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Thread: How to find points of intersection of a parabola and an exponential w/o graphing?

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    How to find points of intersection of a parabola and an exponential w/o graphing?

    Hey mathhelpforum.com, this is my first post! And I need some help with math!

    The equation is 3^x+5=x^2-5, we aren't supposed to be able to solve them yet non-graphically, so I wonder if it is even possible, if so, how?
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    Re: How to find points of intersection of a parabola and an exponential w/o graphing?

    There is no simple "algebraic" method. You say you aren't supposed to solve it "graphically". Is some other numerical method allowed?
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    Re: How to find points of intersection of a parabola and an exponential w/o graphing?

    Well, we can, and that's the only way to solve it is graphically my teacher says, but I don't want to, I want to actually learn how to do it, what would be the non-simple ways to do it?
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    Senior Member x3bnm's Avatar
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    Re: How to find points of intersection of a parabola and an exponential w/o graphing?

    The equation is 3^x+5=x^2-5, we aren't supposed to be able to solve them yet non-graphically, so I wonder if it is even possible, if so, how?
    For Nonlinear equations like yours you can use secant method.

    Explanation of Secant Method:

    Suppose there's a nonlinear function $\displaystyle y = f(x)$ in the image given below:

    How to find points of intersection of a parabola and an exponential w/o graphing?-secant.png

    (a) Now take any two values of $\displaystyle x$ along the $\displaystyle X$ axis Say the first one is $\displaystyle p_0$ and the second one is $\displaystyle p_1$

    (b) plug the value of $\displaystyle p_0$ and $\displaystyle p_1$ into $\displaystyle y = f(x)$ and solve for $\displaystyle y$.

    (c) You will get two points. They are $\displaystyle (p_0, f(p_0))$ and $\displaystyle (p_1, f(p_1))$

    (d) draw a secant line that goes through $\displaystyle (p_0, f(p_0))$ and $\displaystyle (p_1, f(p_1))$

    That secant line is $\displaystyle L1$

    $\displaystyle L1$ intersects $\displaystyle X$ axis at $\displaystyle p_2$

    (e) If you look carefully we can now write:

    $\displaystyle \frac{f(p_1)}{p_1 - p_2} = \frac{f(p_1)-f(p_0)}{p_1 - p_0}......[\text{Equation (1)}]$

    (f) Plug the values of $\displaystyle p_0$, $\displaystyle f(p_0)$, $\displaystyle p_1$ and $\displaystyle f(p_1)$ and you will get the value $\displaystyle p_2$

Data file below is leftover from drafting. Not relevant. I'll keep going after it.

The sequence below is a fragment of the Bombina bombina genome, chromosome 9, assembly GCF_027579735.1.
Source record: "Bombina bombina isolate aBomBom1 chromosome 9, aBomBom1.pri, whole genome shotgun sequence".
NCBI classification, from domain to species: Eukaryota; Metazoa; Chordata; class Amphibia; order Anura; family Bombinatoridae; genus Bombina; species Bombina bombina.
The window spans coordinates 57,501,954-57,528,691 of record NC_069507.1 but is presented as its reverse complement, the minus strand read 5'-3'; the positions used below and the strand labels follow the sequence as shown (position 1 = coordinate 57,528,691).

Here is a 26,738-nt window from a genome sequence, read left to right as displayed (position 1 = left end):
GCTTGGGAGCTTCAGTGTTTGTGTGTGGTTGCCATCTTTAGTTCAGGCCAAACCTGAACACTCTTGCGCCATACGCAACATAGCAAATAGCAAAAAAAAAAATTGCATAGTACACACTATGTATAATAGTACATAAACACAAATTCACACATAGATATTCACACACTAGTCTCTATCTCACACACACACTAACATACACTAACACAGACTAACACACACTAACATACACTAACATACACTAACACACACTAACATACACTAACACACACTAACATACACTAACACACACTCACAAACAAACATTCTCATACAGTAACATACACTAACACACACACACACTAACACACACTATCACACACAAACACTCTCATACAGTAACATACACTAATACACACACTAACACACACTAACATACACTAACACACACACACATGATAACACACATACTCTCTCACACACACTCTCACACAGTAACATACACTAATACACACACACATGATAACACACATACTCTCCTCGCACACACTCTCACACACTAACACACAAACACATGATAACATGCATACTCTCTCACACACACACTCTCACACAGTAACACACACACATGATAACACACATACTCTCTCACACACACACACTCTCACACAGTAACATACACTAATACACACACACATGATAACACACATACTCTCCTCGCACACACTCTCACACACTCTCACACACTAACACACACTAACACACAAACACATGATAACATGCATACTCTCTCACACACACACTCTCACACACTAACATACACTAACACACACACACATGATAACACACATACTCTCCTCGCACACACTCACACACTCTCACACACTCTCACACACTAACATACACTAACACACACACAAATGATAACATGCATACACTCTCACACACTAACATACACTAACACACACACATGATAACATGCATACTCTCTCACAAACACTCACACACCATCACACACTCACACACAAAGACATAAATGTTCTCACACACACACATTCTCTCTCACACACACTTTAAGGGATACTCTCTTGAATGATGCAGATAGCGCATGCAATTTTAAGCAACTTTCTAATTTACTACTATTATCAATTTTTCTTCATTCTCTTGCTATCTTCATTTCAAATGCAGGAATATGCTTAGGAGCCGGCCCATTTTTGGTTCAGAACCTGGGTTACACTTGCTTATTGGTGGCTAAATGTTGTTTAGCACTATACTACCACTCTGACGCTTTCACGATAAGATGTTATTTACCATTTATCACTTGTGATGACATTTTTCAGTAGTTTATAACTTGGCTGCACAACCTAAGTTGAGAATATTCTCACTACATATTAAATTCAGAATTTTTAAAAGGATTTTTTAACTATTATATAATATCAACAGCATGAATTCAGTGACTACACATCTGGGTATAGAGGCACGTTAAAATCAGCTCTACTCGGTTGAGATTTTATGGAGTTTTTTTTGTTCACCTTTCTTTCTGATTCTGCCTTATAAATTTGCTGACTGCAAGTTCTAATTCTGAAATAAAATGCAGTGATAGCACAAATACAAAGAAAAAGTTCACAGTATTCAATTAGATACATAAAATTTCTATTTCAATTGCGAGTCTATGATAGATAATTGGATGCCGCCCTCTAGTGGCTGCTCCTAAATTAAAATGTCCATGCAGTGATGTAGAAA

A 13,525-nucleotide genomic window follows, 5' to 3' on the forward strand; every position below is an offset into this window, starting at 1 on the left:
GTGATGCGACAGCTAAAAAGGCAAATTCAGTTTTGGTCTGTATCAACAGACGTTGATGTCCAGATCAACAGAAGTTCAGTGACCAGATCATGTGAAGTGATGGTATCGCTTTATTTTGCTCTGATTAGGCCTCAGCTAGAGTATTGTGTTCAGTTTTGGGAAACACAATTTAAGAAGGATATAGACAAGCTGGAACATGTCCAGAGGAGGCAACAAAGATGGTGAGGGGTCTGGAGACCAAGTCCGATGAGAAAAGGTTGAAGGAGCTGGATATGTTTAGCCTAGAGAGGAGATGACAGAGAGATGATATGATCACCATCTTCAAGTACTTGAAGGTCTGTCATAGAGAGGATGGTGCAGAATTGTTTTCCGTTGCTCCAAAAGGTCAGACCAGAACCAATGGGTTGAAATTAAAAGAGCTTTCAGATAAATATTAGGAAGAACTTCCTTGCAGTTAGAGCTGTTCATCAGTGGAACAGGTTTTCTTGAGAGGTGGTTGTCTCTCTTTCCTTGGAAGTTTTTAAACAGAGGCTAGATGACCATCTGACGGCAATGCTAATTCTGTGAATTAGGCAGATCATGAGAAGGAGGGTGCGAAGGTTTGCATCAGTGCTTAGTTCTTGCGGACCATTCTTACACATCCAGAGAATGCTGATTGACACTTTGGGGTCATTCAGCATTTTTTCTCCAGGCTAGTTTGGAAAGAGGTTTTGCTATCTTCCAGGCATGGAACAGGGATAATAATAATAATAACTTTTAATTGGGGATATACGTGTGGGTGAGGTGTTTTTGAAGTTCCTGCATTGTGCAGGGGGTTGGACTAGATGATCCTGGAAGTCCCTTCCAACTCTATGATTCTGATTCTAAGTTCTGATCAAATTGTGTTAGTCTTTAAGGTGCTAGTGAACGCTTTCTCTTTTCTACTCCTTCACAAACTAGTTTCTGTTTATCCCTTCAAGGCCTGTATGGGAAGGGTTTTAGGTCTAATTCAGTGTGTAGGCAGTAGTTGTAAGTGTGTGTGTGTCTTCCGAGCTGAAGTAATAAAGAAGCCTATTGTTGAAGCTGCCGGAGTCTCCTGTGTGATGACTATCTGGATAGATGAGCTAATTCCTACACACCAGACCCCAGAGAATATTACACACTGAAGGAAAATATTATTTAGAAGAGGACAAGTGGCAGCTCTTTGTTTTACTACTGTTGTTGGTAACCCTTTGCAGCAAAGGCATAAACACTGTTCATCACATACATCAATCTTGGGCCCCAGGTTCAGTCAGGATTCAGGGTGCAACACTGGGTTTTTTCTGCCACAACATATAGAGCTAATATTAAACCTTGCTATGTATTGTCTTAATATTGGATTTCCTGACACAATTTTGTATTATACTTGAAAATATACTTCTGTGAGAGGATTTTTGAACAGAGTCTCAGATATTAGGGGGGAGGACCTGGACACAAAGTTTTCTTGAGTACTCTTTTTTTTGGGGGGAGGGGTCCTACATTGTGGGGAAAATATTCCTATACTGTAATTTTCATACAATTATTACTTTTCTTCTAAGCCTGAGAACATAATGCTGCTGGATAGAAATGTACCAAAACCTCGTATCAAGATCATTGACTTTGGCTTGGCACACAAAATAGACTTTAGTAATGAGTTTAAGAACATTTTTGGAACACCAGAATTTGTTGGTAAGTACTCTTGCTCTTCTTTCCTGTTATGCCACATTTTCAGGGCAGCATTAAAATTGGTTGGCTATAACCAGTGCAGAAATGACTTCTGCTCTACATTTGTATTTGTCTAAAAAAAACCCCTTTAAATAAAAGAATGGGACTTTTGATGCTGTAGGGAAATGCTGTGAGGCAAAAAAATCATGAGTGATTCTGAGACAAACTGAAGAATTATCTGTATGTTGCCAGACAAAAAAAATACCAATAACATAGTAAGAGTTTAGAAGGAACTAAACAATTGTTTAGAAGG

(g) Now plug the value of $\displaystyle p_2$ into $\displaystyle y = f(x)$ as the value of $\displaystyle x$ and solve for $\displaystyle y$

    you'll get the point $\displaystyle (p_2, f(p_2))$

    (h) A secant line can be drawn from $\displaystyle (p_1, f(p_1))$ to the point $\displaystyle (p_2, f(p_2))$ which is $\displaystyle L2$.

    $\displaystyle L2$ intersects $\displaystyle X$ axis at $\displaystyle p_3$

    (i) Again we can write:

    $\displaystyle \frac{f(p_2)}{p_2 - p_3} = \frac{f(p_2)-f(p_1)}{p_2 - p_1}$

    Now plug in $\displaystyle p_1$, $\displaystyle f(p_1)$, $\displaystyle p_2$ and $\displaystyle f(p_2)$ and solve for $\displaystyle p_3$

    (j) Again plug this value of $\displaystyle x = p_3$ into $\displaystyle y =f(x)$ and find $\displaystyle f(p_3)$

    (k) Now continue this process iteratively until a value of $\displaystyle x$ is reached that will make $\displaystyle y = f(x)$ closer to zero.
    And that's it that's the root of the equation.

    We can write Equation(1) as:

    $\displaystyle \frac{f(p_{n-1})}{p_{n-1} - p_n} = \frac{f(p_{n-1})-f(p_{n-2})}{p_{n-1} - p_{n-2}}......[\text{Equation (2)}]$


    Solving your question:

    You want to find the root of the equation is:

    $\displaystyle 3^x - x^2 + 10 = 0$

    So the function is:

    $\displaystyle f(x) = 3^x - x^2 + 10.......(3)$

    (1) Take any two $\displaystyle x$ values along the $\displaystyle X$ axis. Say the first point $\displaystyle p_{n-2} = 2$ and $\displaystyle p_{n-1} = 3$

    $\displaystyle f(p_{n-2}) = f(2) = 15.....\text{[by plugging in } x = 2 \text{into function labeled as (3)]}$

    And:

    $\displaystyle f(p_{n-1}) = f(3) = 28$

    (2) Now plug in $\displaystyle p_{n-1}, f(p_{n-1}), p_{n-2}, f(p_{n-2})$ into Equation(2) and solve for $\displaystyle p_{n}$

    You'll get $\displaystyle p_n = 0.84615$

    (3) Now let $\displaystyle p_{n-2} = p_{n-1} = 3$ and $\displaystyle p_{n-1} = p_n = 0.84615$

    And do step (1) to (3) then again and again until plugging in the new found $\displaystyle p_n$ in each step as value of $\displaystyle x$ into $\displaystyle y = 3^x - x^2 + 10$ gets reasonably closer to zero.


    After 10 iterations I got the root of $\displaystyle y = 3^x - x^2 + 10$. And it's $\displaystyle x = -3.16715$

    If I plug this value in $\displaystyle y = 3^x - x^2 + 10$ I get $\displaystyle -0.00002$ which is reasonably close.

    So the approximate answer is: $\displaystyle x = -3.16715$

    pn-1
    pn-2 f(pn-1) f(pn-2) pn
    3 2 28 15 0.84615
    0.84615 3 11.81750 28 -0.72673
    -0.72673 0.84615 9.92191 11.81750 -8.95951
    -8.95951 -0.72673 -70.27277 9.92191 -1.74531
    -1.74531 -8.95951 7.10088 -70.27277 -2.40739
    -2.40739 -1.74531 4.27549 7.10088 -3.40928
    -3.40928 -2.40739 -1.59957 4.27559 -3.13651
    -3.13651 -3.40928 0.19418 -1.59957 -3.16604
    -3.16604 -3.13651 0.00705 0.19418 -3.16715
    -3.16715
    -3.16604 -0.00002 0.00705 -3.16715

    Hope this answers your question.
    Last edited by x3bnm; May 15th 2013 at 02:34 PM.
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